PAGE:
Mel Novikoff Award: Annette Insdorf: To Be or Not To Be

Mel Novikoff Award Annette Insdorf fiction film To Be or Not To Be

Saturday, April 14, 2018
1:00 p.m.
SFMOMA

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Guests Expected

Honoree Annette Insdorf expected to attend.

Description

The Mel Novikoff Award is given to an individual or institution whose work has enhanced the film-going public’s appreciation of world cinema. For 30 years as an educator, Annette Insdorf has been doing just that. An internationally renowned professor in the Film Program of Columbia University’s School of the Arts, she is the host of the Reel Pieces movie series at New York’s 92nd Street Y, where she’s enlightened audiences and enlivened screenings with hundreds of in-person filmmaker interviews and panels, including such pathbreakers as Meryl Streep, Natalie Portman, and Jeremy Irons. She’s also provided commentary on the Cannes red carpet, organized and moderated panels at the Telluride Film Festival, and is currently hosting two series on FilmStruck. A prolific author, she’s published four scholarly books (Indelible Shadows: Film and Holocaust, Double Lives, Second Chances: The Cinema of Krzysztof KieslowskiFrancois Truffaut, and Philip Kaufman) whose engaging style and approach has taken them far beyond academia. This past year, she even managed to increase the pace of production, with Cinematic Overtures: How to Read Opening Scenes and Intimations: The Cinema of Wojciech Has released in 2017. Join us for this program and conversation with Annette Insdorf, followed by a screening of To Be or Not To Be.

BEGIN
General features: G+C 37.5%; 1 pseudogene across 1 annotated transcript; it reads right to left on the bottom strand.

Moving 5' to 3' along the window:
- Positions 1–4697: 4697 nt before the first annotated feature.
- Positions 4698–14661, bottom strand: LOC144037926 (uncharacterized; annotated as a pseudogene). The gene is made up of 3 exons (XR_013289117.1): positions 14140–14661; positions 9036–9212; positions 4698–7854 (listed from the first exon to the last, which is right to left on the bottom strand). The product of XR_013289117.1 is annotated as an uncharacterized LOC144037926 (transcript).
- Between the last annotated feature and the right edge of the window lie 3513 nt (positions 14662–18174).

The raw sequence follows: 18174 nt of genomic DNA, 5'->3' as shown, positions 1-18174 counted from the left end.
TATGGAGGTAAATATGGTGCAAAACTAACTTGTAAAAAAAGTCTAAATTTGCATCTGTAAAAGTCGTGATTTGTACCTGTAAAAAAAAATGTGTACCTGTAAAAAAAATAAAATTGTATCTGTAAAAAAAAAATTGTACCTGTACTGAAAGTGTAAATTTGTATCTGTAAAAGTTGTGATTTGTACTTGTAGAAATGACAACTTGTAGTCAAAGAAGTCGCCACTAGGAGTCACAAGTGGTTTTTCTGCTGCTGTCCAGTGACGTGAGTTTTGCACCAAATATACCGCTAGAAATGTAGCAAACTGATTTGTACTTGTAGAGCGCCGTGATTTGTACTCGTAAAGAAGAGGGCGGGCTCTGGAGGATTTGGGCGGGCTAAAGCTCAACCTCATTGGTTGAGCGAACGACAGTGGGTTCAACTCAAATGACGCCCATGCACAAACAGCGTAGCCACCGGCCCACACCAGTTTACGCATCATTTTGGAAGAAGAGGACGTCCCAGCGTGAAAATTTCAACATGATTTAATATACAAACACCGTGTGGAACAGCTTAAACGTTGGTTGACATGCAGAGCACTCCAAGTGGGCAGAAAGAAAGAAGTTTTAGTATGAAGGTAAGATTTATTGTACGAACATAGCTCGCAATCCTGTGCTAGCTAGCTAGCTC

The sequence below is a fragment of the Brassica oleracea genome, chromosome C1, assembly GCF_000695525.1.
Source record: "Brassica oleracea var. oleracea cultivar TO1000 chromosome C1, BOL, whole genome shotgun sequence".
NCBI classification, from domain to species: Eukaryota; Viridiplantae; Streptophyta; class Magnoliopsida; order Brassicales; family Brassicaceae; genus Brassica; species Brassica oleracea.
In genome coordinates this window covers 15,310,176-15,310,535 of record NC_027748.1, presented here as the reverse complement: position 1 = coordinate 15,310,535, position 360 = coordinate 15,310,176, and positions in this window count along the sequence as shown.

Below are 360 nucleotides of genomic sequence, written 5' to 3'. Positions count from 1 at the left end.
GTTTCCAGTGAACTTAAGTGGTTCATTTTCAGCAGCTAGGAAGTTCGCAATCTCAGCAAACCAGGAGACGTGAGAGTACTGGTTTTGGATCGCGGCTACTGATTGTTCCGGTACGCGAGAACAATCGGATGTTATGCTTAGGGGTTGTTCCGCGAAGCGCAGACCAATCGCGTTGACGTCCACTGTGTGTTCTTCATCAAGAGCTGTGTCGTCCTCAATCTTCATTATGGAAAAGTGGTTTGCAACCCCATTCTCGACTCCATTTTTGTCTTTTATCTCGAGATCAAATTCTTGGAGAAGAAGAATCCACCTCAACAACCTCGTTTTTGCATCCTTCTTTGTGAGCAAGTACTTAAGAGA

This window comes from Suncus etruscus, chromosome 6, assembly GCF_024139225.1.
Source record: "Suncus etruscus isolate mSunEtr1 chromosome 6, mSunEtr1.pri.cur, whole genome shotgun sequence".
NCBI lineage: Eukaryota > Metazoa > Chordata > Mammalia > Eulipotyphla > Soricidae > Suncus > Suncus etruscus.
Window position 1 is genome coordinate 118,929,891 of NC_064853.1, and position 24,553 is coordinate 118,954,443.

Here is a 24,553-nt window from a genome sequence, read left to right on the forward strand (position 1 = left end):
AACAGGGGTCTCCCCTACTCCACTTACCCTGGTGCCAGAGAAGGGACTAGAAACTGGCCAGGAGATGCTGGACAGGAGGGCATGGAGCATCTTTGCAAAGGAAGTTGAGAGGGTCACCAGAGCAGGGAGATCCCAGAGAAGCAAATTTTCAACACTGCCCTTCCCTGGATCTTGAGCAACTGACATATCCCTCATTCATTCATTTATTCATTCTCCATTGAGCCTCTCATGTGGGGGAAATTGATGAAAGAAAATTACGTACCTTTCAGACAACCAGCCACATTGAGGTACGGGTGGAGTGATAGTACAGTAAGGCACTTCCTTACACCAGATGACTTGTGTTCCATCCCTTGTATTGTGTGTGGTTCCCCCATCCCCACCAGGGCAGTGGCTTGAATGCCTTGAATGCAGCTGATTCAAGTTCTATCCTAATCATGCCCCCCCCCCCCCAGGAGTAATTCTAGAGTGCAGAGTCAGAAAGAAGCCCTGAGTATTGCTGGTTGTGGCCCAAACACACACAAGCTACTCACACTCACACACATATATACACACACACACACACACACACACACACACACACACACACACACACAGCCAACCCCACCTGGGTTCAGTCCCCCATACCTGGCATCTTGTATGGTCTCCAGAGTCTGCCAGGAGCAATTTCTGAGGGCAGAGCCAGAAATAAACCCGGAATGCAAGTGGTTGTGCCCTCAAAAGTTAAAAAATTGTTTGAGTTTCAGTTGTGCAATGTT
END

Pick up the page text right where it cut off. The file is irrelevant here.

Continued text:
To Be or Not to Be (Ernst Lubitsch, USA 1942, 99 min)
The Nazi blitzkrieg of Warsaw provides the backdrop for the exploits of a band of Polish actors that never stops “performing”—whether to the thunder of applause or bombs. Occupying center stage are Jack Benny as the vain, hammy, and jealous Josef Tura, and Carole Lombard as his clever, luminous, and less-than-faithful wife, Maria. Lubitsch translates painful events into a timeless meditation on ego, vulnerability, role-playing, and the need for humor.

Filmmaker Bio(s)

Ernst Lubitsch (1892-1947) began his career in his native Germany, but found his greatest success in Hollywood. Among his notable works are The Love Parade (1929), Trouble in Paradise (1932), Design for Living (1933), Ninotchka (1939), The Shop Around the Corner (1940), and Heaven Can Wait (1943). When Lubitsch died at 55, it is said that as Billy Wilder was leaving the funeral, he remarked, “No more Lubitsch,” to which fellow auteur William Wyler replied, “Worse than that – no more Lubitsch films.”

Film Details
  • Country(ies): USA
  • Year: 1942
  • Running time: 150
  • Director(s): Ernst Lubitsch
  • Producer(s): Ernst Lubitsch
  • Writer(s): Edwin Justus Mayer
  • Cinematographer(s): Rudolph Maté
  • Editor(s): Dorothy Spencer
  • Music: Werner R. Heymann
  • With: Carole Lombard, Jack Benny, Robert Stack

Print Source: 

Westchester Films
mb@westchesterfilmsinc.com